History is a wonderful thing – or so the History teachers tell us. Loftstedt begins his report in Chapter 1 by reminding us all about how things used to be. Before the 1974 health and safety at work act, things were complex, prescriptive and overly fixated on the workplace fixtures and fittings. Things had moved on and there was more a need to look at systems, management and human interactions. The problem with humanity is that we never really see the whole picture. There is some value in looking back and trying to fudge what we see into categories and genres but these are artificial constructs that were certainly not apparent to the people at the time. No doubt in 40 years time, our successors will be looking back and saying ‘what were they thinking of’.

The world is complicated and there are lots of influences pulling politicians and legislators in different directions. There are also many different views of how to proceed. Loftstedt points out that events such as Piper Alpha fire/explosion in 1988 initiated additional regulatory controls that had previously not been envisaged. The need to notify HSE about tower cranes is another example – this isn’t a ‘train spotter thing’. As a result, simple frameworks rapidly become more complex and piecemeal. Hence the need for regular reviews and consolidations. Businesses have become fed up with the increased regulation which they think is getting in the way of them doing anything. I must admit, even as a health and safety person, it is difficult to keep track of everything. Sometimes, it’s not that requirements are onerous, it’s just where to find everything and especially being sure you’ve taken account of all the amendments that might be out there. Some websites take care of this for you but they are not always fully up to date.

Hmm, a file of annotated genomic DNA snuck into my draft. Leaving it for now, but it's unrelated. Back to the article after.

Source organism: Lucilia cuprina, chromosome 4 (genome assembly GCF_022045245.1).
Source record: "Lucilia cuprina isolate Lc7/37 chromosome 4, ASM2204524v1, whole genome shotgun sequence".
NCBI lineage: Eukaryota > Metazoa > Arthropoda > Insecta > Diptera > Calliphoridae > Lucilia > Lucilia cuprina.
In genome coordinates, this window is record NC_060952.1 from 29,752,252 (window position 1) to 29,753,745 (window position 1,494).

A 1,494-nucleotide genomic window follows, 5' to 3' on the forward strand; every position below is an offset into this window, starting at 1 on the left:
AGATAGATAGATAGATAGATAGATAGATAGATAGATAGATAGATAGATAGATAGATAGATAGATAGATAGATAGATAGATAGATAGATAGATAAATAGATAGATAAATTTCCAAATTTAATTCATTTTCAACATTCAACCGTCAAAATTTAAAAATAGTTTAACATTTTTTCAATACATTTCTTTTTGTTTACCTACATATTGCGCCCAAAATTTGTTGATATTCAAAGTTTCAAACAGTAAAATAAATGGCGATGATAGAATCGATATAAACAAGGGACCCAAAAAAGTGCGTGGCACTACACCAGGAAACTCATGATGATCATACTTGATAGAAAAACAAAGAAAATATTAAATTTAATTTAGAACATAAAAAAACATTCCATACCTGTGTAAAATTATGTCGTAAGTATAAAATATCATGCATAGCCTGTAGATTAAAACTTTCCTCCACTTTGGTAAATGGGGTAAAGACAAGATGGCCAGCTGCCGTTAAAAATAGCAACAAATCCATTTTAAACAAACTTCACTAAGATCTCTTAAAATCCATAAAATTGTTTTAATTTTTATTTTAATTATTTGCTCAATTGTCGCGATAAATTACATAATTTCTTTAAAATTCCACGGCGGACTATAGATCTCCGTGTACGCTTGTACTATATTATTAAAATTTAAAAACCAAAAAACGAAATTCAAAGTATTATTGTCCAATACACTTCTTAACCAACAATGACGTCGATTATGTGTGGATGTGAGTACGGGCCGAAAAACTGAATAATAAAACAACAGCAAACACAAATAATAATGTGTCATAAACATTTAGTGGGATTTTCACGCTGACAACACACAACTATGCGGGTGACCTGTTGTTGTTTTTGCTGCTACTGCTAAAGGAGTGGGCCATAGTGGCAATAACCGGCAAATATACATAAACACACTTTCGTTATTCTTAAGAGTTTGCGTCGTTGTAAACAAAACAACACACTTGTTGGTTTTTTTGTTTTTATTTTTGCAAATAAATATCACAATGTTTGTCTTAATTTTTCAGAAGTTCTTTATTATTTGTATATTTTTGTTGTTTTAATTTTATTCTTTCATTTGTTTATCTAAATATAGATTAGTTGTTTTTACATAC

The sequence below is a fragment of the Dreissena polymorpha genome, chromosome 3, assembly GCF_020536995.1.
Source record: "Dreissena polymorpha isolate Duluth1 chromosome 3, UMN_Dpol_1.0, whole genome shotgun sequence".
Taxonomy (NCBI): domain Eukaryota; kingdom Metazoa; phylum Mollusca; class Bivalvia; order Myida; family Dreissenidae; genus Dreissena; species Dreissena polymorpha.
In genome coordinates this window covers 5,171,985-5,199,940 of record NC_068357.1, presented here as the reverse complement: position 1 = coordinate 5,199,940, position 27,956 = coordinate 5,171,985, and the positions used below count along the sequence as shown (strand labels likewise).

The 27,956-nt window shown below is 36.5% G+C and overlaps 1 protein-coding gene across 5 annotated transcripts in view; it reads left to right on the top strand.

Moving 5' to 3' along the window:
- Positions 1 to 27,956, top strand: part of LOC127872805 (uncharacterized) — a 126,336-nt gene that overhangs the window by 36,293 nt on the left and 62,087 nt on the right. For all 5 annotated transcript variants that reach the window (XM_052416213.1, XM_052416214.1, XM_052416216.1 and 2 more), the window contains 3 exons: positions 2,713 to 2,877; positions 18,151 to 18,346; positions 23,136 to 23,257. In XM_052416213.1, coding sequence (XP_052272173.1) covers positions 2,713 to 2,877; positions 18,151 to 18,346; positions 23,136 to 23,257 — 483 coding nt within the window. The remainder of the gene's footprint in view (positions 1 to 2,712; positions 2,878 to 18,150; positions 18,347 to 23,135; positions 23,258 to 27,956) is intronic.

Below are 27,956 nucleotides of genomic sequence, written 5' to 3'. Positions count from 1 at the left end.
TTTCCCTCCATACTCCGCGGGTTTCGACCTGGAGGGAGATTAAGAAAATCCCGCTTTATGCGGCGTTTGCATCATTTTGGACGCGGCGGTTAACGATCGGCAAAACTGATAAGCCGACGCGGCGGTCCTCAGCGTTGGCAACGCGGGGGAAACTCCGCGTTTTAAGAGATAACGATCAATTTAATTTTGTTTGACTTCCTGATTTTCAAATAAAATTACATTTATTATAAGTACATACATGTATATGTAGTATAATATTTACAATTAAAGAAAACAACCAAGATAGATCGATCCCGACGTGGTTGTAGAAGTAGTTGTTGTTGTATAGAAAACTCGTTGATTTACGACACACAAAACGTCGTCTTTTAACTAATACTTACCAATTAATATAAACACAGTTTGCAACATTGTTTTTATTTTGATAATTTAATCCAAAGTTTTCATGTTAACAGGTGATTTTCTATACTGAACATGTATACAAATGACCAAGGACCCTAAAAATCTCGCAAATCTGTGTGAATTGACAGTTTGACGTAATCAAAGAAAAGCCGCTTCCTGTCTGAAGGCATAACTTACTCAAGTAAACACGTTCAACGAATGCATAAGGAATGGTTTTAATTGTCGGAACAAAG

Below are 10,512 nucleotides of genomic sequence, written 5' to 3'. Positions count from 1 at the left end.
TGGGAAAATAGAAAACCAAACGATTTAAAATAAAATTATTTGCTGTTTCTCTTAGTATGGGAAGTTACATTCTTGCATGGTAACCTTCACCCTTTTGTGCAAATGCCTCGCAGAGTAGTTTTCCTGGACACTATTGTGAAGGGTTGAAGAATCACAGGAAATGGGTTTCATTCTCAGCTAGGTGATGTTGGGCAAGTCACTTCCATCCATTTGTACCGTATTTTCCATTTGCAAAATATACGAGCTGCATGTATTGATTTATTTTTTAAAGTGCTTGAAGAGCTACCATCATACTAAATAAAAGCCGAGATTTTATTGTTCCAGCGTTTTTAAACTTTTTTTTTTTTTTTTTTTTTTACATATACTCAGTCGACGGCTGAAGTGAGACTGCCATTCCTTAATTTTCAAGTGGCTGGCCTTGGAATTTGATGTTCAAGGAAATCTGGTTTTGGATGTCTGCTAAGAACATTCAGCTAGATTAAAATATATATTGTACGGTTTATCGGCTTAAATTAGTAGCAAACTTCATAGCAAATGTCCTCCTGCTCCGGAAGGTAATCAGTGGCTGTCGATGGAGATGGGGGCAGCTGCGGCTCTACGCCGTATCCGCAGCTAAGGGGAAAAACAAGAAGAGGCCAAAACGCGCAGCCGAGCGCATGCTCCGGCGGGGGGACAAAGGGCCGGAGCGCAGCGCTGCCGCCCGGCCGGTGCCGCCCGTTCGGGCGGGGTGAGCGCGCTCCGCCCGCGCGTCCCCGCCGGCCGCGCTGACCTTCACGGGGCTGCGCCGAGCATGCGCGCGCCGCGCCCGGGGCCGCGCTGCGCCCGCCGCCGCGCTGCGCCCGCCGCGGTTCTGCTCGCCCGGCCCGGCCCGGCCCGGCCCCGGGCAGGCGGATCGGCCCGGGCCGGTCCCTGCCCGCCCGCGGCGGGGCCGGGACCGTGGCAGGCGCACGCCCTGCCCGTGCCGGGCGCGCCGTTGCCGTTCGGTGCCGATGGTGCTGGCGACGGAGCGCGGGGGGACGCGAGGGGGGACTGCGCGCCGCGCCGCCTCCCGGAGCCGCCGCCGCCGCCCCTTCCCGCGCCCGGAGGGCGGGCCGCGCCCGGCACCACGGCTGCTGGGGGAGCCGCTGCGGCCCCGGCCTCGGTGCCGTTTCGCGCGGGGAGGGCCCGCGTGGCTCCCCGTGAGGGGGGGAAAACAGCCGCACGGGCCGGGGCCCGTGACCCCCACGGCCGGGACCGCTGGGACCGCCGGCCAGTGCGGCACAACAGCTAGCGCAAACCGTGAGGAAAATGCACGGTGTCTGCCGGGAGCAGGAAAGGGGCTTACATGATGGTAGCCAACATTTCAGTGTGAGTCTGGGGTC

Businesses are well aware for the need for health and safety regulation. They don’t generally want to throw it all away. Non-one wants a return to the death rates of bygone ages.

I like the fact that Lofty recognises the ‘law of unintended consequences’. This is a well known concept. When we try to change things we can introduce new risks. Some of these are opportunities but some are threats. We don’t always think things through. He therefore urges caution. Next time, we’ll light the blue touch paper….